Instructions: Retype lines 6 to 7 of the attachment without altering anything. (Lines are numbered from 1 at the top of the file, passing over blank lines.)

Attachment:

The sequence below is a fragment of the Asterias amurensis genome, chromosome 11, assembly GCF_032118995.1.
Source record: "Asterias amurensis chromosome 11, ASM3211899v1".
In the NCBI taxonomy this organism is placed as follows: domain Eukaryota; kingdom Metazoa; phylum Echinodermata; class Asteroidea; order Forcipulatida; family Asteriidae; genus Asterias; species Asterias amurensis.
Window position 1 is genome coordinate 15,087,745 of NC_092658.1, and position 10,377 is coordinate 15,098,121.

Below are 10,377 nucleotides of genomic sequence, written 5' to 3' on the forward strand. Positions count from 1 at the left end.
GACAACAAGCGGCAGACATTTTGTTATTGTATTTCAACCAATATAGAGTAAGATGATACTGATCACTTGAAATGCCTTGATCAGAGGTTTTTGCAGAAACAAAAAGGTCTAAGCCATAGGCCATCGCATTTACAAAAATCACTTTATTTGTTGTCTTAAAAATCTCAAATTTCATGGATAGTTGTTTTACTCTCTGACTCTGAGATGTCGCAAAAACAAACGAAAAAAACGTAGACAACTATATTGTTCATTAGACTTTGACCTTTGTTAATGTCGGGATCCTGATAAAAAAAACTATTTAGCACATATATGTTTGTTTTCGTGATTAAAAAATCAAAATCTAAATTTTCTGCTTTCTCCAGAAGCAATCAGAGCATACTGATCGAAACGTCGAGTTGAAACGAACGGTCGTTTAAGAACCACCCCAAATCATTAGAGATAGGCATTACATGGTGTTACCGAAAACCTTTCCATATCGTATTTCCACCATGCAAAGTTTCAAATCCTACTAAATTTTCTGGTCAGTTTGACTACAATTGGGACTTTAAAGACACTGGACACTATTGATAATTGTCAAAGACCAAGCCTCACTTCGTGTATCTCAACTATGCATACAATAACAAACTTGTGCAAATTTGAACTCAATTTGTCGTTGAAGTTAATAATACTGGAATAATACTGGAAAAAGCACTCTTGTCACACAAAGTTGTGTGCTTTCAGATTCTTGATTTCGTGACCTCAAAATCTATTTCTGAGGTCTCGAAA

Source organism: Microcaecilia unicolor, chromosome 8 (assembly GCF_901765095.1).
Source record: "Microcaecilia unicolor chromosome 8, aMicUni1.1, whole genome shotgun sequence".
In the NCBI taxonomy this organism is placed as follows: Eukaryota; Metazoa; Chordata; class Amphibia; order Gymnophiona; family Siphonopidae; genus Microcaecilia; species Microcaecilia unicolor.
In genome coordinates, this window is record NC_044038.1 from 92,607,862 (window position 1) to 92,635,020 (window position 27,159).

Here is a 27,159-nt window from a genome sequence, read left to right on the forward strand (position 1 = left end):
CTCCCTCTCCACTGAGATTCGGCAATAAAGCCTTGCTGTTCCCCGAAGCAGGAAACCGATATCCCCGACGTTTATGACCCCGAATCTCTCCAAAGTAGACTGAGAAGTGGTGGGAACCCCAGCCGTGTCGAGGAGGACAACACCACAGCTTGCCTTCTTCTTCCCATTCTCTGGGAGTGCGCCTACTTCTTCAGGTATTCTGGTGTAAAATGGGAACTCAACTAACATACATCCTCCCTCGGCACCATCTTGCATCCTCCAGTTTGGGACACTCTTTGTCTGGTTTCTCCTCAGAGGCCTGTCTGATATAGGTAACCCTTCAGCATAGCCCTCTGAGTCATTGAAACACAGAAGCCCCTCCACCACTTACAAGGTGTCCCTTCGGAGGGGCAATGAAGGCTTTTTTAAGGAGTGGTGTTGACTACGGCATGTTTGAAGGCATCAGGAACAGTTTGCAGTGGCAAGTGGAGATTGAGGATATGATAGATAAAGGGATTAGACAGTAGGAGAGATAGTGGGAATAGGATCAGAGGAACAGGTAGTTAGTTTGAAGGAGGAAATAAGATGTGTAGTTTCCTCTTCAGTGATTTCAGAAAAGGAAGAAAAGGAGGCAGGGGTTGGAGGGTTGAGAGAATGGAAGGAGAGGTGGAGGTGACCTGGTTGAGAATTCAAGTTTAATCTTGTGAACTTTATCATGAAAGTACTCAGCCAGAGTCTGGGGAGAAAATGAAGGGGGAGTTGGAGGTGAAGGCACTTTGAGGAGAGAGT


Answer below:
GACAACAAGCGGCAGACATTTTGTTATTGTATTTCAACCAATATAGAGTAAGATGATACTGATCACTTGAAATGCCTTGATCAGAGGTTTTTGCAGAAACAAAAAGGTCTAAGCCATAGGCCATCGCATTTACAAAAATCACTTTATTTGTTGTCTTAAAAATCTCAAATTTCATGGATAGTTGTTTTACTCTCTGACTCTGAGATGTCGCAAAAACAAACGAAAAAAACGTAGACAACTATATTGTTCATTAGACTTTGACCTTTGTTAATGTCGGGATCCTGATAAAAAAAACTATTTAGCACATATATGTTTGTTTTCGTGATTAAAAAATCAAAATCTAAATTTTCTGCTTTCTCCAGAAGCAATCAGAGCATACTGATCGAAACGTCGAGTTGAAACGAACGGTCGTTTAAGAACCACCCCAAATCATTAGAGATAGGCATTACATGGTGTTACCGAAAACCTTTCCATATCGTATTTCCACCATGCAAAGTTTCAAATCCTACTAAATTTTCTGGTCAGTTTGACTACAATTGGGACTTTAAAGACACTGGACACTATTGATAATTGTCAAAGACCAAGCCTCACTTCGTGTATCTCAACTATGCATACAATAACAAACTTGTGCAAATTTGAACTCAATTTGTCGTTGAAGTTAATAATACTGGAATAATACTGGAAAAAGCACTCTTGTCACACAAAGTTGTGTGCTTTCAGATTCTTGATTTCGTGACCTCAAAATCTATTTCTGAGGTCTCGAAA

Source organism: Microcaecilia unicolor, chromosome 8 (assembly GCF_901765095.1).